Updated: Mar 18

You know when you start going on a few dates with someone, you’re kinda into them and you want to show them that you are 100% wife material...because that’s the end game right? ABSOLUTELY JOKING. But, we do often want to show up as the best version of ourselves when we are first dating someone. 

You make them some delicious meals when they come over, your bedroom and house are spotless and you definitely don’t fart because that's just not what a real woman would do.  

Well fast forward 5 years and I now get to live with my best friend,  share and epic life with him and fart whenever I want because that is true love. Okay you didn’t come here for that story, but that’s an added bonus. You can thank me later.

I know that the way I show my love is through acts of service. I love doing things for others. This trait crossed with gendered expectations of what a good wife, woman or girlfriend should do led to multiple situations in my life where I questioned how the heck I got there.

Here’s an example from the memory bank of my acts of service love language crossed with gendered expectations.   

So I was seeing this guy, we had met at the local gym (cuuutteee), gone on a few dates, he had come to hangout at my flat on a few occasions. One day before leaving, he mentioned that a button on his shirt had come loose. 

“Brilliant!” I subconsciously thought, if I offer to darn his shirt for him he is bound to see that I’ve got all the skills and will be great girlfriend material. HA. So that’s exactly what I did...I offered to darn his shirt.

The man left his shirt at my house to be darned and I guess the idea was that I would give it back to him looking as good as new at some point in the future (looking back I am questioning whether he drove home topless that day. Odd).

So here I was sitting with a shirt and a loose button thinking why on earth did I offer to do this, am I his mum? No. Do I like sewing buttons on...errr nope! Could I have just given him a needle and thread to borrow to sew it himself? Absolutely. I have no doubt that there is a youtube video for that.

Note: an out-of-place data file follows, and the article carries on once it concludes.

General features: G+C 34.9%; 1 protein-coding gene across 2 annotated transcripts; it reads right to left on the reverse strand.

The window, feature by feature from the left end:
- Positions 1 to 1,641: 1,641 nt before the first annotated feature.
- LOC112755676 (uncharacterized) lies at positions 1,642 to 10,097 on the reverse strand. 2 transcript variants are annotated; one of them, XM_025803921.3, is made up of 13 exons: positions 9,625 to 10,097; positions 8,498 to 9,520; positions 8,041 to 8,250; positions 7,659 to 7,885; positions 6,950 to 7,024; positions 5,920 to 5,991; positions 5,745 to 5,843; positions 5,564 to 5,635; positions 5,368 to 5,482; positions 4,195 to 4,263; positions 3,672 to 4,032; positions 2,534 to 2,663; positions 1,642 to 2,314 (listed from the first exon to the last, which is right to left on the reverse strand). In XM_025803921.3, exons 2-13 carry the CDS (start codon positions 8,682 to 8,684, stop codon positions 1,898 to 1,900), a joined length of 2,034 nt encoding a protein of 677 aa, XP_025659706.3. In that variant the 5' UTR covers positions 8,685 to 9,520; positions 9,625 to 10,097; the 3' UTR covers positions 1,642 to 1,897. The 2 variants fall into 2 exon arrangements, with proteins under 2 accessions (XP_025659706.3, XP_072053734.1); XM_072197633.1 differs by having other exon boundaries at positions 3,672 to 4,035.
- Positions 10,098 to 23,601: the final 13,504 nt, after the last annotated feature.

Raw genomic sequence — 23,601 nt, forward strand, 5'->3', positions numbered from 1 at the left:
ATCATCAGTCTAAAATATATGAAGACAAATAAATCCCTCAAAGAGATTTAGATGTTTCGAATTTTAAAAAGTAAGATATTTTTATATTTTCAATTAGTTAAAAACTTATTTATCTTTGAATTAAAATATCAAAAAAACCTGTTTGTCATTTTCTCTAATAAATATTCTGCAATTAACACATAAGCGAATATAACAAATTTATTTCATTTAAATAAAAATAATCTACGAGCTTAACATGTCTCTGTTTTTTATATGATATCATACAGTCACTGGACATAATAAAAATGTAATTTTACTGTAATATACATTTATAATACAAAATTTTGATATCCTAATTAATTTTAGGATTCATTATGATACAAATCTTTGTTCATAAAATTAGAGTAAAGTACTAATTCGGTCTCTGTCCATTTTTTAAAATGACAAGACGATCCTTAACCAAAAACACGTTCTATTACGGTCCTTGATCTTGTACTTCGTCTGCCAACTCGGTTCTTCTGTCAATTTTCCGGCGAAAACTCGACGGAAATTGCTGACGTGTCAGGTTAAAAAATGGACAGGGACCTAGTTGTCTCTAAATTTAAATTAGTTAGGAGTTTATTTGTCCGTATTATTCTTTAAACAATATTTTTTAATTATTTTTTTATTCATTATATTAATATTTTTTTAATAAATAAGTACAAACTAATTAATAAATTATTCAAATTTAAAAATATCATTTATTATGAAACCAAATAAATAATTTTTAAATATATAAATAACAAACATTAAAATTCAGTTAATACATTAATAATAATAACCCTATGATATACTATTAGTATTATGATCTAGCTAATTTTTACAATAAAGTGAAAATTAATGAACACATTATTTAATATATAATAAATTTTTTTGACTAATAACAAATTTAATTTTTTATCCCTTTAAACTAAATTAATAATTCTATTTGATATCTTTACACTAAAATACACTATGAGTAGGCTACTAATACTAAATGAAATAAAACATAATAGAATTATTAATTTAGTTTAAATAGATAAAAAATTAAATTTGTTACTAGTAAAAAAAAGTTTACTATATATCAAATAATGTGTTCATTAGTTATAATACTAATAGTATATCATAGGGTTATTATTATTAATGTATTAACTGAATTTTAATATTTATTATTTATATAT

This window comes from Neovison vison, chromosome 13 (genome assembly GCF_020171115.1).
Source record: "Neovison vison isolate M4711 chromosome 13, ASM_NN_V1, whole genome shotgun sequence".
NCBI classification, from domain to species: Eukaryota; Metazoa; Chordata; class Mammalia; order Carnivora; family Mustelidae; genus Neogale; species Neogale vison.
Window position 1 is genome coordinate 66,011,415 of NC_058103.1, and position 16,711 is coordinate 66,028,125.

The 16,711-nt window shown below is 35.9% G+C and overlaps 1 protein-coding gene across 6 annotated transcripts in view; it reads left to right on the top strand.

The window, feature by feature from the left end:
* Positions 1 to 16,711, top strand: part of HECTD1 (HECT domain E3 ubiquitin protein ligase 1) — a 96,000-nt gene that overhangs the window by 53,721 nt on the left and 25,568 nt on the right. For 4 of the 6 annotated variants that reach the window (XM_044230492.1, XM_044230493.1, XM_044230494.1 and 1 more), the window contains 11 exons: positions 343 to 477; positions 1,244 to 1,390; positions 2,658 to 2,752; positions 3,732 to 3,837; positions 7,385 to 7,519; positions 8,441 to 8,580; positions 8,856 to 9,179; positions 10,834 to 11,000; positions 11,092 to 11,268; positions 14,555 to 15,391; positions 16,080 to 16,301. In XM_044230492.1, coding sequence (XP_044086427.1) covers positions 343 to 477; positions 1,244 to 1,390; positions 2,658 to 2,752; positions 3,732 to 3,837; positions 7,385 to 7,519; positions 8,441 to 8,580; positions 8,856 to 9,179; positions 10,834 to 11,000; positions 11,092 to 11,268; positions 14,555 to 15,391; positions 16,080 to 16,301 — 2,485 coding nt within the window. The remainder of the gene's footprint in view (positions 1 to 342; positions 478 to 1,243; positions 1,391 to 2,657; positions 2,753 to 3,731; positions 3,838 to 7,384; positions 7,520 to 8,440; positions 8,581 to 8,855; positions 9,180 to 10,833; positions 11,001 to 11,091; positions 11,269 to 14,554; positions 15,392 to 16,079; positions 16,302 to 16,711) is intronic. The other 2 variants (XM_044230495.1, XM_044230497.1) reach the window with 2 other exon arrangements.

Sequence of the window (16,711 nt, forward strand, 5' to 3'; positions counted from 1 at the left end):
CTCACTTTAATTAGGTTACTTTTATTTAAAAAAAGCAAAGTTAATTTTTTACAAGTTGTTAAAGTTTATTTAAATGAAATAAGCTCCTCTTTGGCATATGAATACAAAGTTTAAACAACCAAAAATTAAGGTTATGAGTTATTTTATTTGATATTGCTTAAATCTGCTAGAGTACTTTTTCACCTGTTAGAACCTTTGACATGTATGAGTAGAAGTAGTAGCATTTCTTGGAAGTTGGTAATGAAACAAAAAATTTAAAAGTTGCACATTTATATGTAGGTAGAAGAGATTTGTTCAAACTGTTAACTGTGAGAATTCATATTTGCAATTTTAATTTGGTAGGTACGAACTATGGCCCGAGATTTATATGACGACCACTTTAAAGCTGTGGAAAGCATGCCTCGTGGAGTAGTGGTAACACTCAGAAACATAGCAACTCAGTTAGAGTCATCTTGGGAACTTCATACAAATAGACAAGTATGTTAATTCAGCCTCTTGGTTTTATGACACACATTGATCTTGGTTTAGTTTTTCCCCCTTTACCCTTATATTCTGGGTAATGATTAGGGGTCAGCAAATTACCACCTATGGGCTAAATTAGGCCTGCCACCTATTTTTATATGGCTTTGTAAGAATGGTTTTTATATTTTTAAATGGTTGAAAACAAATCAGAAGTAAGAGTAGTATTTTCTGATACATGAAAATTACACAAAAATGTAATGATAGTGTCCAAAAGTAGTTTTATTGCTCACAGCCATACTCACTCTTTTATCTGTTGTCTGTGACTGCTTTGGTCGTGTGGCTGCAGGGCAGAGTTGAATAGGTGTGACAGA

The world has told me what to do


The point is that as a society, I as a woman have been subtly and overtly told over the course of my life that I am there to help, support and take on tasks that ensure others around me are happy and content. 

Sure, you could argue that maybe I was just being a kind person when I offered to darn the dam shirt, which potentially I was. But at what expense do I offer myself and my time to meet the needs of others? Household and emotional labour, when left on the shoulders of one person in a relationship (typically the female), can lead to frustration, overwhelm and resentment within a relationship. 

I wish I could tell you I was still with the man whose shirt I darned, but unfortunately that love story wasn’t meant to be. If I had gone down the path of continuing to attempt to meet gendered expectations I ABSOLUTELY would not have the time and energy to work as a social worker, run The Awareness Project & do hobbies that I love. 

So here is a current look at my love life now and how I manage ALL THE THINGS without falling into gendered stereotypes just because society has told me to.

Build a team mentality 

I love what I do for work, but it can sometimes mean that I am busy (sometimes maybe a little too busy). When I am in a busy period, I know that it’s my partners turn. I come home to dinner cooked, washing done, kitchen cleaned, plans for the house we are building under control and doctors appointments or sports gear organised for the 10 year old.

But then the table flips. Logan is working late to meet a deadline, so then it’s my turn to step up. I pick up the 10 year old, do the washing, cook the dinner, organise the appointments and pay the bills. 

To be honest, sometimes I still feel guilty that I shouldn’t work late or attend after work networking events. I feel like I should have been at home doing all those chores...but why? Because I am the woman? At these times, I challenge my guilt and know that Logan and I are a team and just because I am a woman, the responsibility for all the things to be done does not fall solely on me. 

We are both working, running businesses, living in this house and parenting a child. We need to have each others backs so we can both pursue what we need to in order to feel fulfilled, creative and successful in our individual lives and as a couple.  

Here are 3 ways to challenge your guilt about not being there to get all the things done:-

Your new mantra is “no one is going to die”. If your kids are home with a responsible adult, whether it’s your partner, family member or baby sitter, while you’re out networking till your heart's content, it’s going to be okay. They will be fed (even if it’s noodles or eggs on toast), put to bed and will see you in the morning.

The To Do list never ends, so don’t panic if it’s not done today. Let’s be real, as adults there is always stuff that needs to be done. Give yourself a break if you don’t get everything you had hoped done that day, it will still be there tomorrow.  

You are not the end of the line. If you are in a relationship, the other person is equally responsible for getting things done. If you don’t get that shirt ironed for the meeting tomorrow or muffins made for his potluck that really your issue? You don’t have to do everything. 

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